My next project

On my return trip from Melbourne I stopped off in Yarragon.

It is the ideal place to stop on the way back as it is about half way, at least it seems half way.  There is a lovely shop there called Wardrobe in the Lane.  I always like to check it out as the lady has some beautiful items in the shop.  I bought a lovely top and resisted the temptation to buy a new jumper.

There is also a haberdashery/wool shop which has moved out of the lane and into the main street.  I popped in there as I can’t resist a wool shop particularly when there is a sale on. 🙂

I bought some wool and a pattern.  The wool/acrylic is a navy blue.  I usually buy pure wool so this is a step from the usual.  It will be interesting to see how it knits up.

It is really chunky yarn so it shouldn’t take too long to knit.

I have managed to get a bit mo……..

I have been missing in action recently so this post was started on 23rd March and it is now 21st April.  That is almost a month away from doing blog posts. The post I was going to do was about a cardigan I was knitting for my granddaughter. I mentioned this cardigan in a previous post.I have managed to get a bit more knitting done while the Cricket Test has been on in India. (The Test finished quite some time ago. )

I have completed the body of the cardigan and I am now onto the sleeves.(That has also progressed. )

Since starting this post the cardigan is now completed and my granddaughter has been wearing it.  Onto the next project.

 

Not quite sure if this is classified as a tam.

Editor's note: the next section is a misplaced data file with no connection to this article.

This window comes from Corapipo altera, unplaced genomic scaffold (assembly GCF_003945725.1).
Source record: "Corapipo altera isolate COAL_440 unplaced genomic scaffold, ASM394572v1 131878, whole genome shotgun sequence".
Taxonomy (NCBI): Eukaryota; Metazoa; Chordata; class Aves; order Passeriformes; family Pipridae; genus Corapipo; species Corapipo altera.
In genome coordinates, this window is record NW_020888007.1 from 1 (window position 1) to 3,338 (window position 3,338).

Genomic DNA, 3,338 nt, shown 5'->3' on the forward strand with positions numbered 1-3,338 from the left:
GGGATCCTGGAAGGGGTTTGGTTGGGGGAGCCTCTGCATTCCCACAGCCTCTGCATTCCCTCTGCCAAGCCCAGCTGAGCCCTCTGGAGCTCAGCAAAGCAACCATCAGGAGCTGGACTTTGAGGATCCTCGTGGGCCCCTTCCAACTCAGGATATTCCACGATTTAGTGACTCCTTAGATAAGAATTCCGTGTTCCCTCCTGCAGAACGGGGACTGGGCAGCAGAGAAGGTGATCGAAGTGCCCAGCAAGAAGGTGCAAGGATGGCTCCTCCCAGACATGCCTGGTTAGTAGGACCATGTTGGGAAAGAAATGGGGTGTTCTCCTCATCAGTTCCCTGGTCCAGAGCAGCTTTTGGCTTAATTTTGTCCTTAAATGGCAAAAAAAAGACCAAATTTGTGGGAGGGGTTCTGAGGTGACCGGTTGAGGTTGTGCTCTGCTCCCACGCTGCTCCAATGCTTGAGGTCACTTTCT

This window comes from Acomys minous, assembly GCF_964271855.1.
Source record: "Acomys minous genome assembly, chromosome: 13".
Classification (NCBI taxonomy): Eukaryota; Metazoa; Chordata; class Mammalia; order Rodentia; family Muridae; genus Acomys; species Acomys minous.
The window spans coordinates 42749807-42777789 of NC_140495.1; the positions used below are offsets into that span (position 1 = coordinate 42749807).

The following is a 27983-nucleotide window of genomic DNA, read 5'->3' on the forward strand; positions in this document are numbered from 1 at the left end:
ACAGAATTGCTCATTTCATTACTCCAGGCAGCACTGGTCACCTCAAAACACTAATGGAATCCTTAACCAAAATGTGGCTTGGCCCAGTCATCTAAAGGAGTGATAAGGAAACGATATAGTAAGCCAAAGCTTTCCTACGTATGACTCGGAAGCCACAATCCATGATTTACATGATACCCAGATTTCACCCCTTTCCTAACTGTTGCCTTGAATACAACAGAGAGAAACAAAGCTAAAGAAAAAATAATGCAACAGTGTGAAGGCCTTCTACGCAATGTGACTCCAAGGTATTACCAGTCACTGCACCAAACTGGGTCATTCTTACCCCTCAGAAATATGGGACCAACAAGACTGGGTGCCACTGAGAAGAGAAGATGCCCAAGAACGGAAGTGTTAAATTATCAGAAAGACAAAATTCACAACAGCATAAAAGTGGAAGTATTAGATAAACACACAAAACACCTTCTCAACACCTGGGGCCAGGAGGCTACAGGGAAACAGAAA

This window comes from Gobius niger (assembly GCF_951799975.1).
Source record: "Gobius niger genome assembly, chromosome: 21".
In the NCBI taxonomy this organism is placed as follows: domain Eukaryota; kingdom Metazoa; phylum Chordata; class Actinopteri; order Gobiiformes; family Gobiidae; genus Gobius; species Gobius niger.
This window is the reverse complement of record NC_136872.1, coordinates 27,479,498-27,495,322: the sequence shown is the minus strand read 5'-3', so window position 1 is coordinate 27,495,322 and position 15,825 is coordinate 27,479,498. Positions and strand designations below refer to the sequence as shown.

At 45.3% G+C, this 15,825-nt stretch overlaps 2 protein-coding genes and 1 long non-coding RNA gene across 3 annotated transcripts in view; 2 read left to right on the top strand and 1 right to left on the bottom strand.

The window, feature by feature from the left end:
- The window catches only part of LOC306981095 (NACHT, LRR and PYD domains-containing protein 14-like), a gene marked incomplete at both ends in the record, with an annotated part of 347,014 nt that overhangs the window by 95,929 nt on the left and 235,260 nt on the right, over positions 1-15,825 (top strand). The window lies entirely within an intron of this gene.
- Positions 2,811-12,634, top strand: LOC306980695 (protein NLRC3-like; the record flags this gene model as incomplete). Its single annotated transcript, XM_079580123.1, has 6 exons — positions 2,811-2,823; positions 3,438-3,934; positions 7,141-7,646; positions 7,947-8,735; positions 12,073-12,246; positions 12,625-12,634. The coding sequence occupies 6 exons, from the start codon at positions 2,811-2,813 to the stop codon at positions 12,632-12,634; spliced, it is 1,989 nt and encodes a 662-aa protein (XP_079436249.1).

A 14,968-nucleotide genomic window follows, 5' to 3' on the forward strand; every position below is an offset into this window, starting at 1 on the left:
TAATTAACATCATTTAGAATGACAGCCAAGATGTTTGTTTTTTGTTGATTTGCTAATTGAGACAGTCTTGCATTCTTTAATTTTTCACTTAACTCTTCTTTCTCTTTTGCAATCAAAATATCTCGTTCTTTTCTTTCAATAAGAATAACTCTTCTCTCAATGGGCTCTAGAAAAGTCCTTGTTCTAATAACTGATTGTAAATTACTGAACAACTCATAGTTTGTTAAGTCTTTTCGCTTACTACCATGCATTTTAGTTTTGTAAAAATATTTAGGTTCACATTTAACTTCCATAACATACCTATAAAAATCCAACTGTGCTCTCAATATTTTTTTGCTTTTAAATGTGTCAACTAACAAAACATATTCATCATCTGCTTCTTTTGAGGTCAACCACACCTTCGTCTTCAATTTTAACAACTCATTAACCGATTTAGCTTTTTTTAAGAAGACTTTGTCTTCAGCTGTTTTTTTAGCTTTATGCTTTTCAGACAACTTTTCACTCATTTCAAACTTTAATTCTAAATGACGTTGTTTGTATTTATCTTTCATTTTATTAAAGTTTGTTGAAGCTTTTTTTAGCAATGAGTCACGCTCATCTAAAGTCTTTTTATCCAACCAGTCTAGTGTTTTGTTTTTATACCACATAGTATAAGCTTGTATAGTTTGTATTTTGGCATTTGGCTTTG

child's bonnetA tam o’ shanter (in the British military often abbreviated to TOS) is a name given to the traditional Scottish bonnet worn by men. The name derives from Tam o’ Shanter, the eponymous hero of the 1790 Robert Burns poem.[1]

This definition is taken from Wikipedia but there is also a definition for a tam worn by women.

top of tamThe tam was a millinery design for women based on the tam o’ shanter military cap and the beret. Sometimes it was also known as a tam cap or the traditional term tam o’shanter might also be used.[1] It became popular in the early 1920s, when it followed the prevailing trends for closer-fitting hats that suited shorter hairstyles and for borrowing from men’s fashion; other traditional men’s hats that rose to popularity in women’s fashion during this period included the top hat and bowler.[2]

You can read more on this on Wikipedia. I think I can be safe in saying it is a tam.

The pattern was taken from this booklet and I used wool which had been frogged from a previous project that no longer fitted.

knitting bookletadorable tamThe tam is for my youngest granddaughter.